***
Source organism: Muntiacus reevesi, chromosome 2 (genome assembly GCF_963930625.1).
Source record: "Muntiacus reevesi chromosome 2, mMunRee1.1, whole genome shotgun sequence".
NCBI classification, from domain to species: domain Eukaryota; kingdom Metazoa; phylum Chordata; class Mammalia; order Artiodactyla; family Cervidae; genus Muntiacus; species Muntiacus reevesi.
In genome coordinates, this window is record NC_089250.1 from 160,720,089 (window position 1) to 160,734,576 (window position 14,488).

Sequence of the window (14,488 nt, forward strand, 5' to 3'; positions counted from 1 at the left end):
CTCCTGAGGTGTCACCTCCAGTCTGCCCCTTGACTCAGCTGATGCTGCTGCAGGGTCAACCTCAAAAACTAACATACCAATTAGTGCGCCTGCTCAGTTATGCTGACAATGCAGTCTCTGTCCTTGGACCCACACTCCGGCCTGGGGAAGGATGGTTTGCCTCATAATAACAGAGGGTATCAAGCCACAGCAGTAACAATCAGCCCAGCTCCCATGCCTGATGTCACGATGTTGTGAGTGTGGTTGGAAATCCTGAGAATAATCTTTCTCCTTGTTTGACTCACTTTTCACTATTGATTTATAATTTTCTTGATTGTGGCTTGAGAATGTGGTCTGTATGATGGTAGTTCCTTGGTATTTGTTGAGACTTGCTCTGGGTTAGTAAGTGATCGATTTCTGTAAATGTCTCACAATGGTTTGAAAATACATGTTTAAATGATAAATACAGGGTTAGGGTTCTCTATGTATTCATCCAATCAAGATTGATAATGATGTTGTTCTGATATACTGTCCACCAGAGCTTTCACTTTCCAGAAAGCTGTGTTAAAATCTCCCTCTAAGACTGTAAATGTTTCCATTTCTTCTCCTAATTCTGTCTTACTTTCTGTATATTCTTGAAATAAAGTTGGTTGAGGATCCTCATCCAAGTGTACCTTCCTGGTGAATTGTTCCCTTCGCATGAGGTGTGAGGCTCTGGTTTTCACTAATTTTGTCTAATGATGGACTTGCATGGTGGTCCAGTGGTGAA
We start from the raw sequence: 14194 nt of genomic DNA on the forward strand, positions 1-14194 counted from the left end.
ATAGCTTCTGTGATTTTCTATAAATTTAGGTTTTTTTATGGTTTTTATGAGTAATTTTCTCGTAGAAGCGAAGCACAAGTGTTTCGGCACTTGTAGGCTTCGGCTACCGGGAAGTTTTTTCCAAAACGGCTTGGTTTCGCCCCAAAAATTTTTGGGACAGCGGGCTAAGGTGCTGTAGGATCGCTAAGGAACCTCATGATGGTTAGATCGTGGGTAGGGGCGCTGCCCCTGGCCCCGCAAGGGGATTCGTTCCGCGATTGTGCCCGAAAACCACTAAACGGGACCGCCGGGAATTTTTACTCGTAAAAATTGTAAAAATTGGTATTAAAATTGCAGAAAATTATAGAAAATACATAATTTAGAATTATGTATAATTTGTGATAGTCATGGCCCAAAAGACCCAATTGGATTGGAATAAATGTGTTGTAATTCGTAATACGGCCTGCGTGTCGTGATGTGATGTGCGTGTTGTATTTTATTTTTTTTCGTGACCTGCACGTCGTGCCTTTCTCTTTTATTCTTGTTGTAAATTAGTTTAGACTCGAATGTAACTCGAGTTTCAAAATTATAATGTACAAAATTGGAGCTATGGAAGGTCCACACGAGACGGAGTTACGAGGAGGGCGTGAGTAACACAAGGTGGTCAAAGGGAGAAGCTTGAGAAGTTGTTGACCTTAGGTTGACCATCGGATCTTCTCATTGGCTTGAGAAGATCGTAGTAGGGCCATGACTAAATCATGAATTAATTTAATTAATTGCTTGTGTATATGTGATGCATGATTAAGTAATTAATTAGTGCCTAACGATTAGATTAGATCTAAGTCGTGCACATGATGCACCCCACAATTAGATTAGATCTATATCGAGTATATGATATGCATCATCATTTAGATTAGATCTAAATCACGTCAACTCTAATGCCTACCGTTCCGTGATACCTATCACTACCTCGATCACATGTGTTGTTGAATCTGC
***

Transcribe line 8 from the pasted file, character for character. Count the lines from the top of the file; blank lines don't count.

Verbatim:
ATAGCTTCTGTGATTTTCTATAAATTTAGGTTTTTTTATGGTTTTTATGAGTAATTTTCTCGTAGAAGCGAAGCACAAGTGTTTCGGCACTTGTAGGCTTCGGCTACCGGGAAGTTTTTTCCAAAACGGCTTGGTTTCGCCCCAAAAATTTTTGGGACAGCGGGCTAAGGTGCTGTAGGATCGCTAAGGAACCTCATGATGGTTAGATCGTGGGTAGGGGCGCTGCCCCTGGCCCCGCAAGGGGATTCGTTCCGCGATTGTGCCCGAAAACCACTAAACGGGACCGCCGGGAATTTTTACTCGTAAAAATTGTAAAAATTGGTATTAAAATTGCAGAAAATTATAGAAAATACATAATTTAGAATTATGTATAATTTGTGATAGTCATGGCCCAAAAGACCCAATTGGATTGGAATAAATGTGTTGTAATTCGTAATACGGCCTGCGTGTCGTGATGTGATGTGCGTGTTGTATTTTATTTTTTTTCGTGACCTGCACGTCGTGCCTTTCTCTTTTATTCTTGTTGTAAATTAGTTTAGACTCGAATGTAACTCGAGTTTCAAAATTATAATGTACAAAATTGGAGCTATGGAAGGTCCACACGAGACGGAGTTACGAGGAGGGCGTGAGTAACACAAGGTGGTCAAAGGGAGAAGCTTGAGAAGTTGTTGACCTTAGGTTGACCATCGGATCTTCTCATTGGCTTGAGAAGATCGTAGTAGGGCCATGACTAAATCATGAATTAATTTAATTAATTGCTTGTGTATATGTGATGCATGATTAAGTAATTAATTAGTGCCTAACGATTAGATTAGATCTAAGTCGTGCACATGATGCACCCCACAATTAGATTAGATCTATATCGAGTATATGATATGCATCATCATTTAGATTAGATCTAAATCACGTCAACTCTAATGCCTACCGTTCCGTGATACCTATCACTACCTCGATCACATGTGTTGTTGAATCTGC